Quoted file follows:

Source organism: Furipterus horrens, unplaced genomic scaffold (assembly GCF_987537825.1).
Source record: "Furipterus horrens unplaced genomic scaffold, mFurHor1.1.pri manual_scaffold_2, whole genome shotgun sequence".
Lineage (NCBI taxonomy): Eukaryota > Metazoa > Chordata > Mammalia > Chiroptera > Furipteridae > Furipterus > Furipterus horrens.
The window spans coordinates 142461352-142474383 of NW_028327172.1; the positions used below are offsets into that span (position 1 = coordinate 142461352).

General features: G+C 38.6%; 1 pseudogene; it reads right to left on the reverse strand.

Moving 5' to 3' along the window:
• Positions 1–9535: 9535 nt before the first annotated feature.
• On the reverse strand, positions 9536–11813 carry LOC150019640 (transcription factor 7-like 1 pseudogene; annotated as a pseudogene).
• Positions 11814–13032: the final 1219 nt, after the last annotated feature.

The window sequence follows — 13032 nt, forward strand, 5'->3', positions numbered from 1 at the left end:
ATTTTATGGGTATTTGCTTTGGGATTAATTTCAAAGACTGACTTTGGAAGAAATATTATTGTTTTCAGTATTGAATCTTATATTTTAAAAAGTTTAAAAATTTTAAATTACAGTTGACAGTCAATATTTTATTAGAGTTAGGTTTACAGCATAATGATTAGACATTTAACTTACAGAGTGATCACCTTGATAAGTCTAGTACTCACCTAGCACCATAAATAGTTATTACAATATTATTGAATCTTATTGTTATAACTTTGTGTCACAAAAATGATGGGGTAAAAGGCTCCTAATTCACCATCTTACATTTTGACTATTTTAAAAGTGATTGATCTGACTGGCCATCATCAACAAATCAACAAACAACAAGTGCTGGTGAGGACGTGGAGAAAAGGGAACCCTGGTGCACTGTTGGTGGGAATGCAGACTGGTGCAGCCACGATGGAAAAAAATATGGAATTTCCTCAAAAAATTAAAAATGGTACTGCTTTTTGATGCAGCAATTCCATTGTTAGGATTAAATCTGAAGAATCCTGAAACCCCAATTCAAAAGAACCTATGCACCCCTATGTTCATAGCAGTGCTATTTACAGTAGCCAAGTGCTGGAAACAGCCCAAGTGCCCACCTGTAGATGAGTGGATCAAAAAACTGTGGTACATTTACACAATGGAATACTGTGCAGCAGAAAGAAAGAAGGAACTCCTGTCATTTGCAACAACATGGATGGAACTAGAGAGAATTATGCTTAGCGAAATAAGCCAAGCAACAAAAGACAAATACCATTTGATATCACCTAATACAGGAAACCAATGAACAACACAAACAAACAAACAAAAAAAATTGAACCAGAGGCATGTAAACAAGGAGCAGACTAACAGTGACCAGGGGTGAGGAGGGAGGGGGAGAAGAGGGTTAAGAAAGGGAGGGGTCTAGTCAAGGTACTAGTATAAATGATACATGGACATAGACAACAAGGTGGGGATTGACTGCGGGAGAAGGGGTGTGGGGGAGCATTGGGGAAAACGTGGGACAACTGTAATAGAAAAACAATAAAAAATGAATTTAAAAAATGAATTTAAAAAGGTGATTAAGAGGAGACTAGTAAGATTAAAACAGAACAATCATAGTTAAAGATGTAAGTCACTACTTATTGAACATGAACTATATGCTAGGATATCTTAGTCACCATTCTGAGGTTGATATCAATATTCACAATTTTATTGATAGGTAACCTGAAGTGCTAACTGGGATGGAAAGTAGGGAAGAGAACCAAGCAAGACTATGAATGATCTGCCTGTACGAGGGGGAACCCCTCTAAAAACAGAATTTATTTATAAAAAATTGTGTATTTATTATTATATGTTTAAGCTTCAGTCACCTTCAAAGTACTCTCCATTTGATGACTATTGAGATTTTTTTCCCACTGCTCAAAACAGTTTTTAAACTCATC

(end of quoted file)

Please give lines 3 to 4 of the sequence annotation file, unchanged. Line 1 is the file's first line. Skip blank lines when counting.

Lineage (NCBI taxonomy): Eukaryota > Metazoa > Chordata > Mammalia > Chiroptera > Furipteridae > Furipterus > Furipterus horrens.
The window spans coordinates 142461352-142474383 of NW_028327172.1; the positions used below are offsets into that span (position 1 = coordinate 142461352).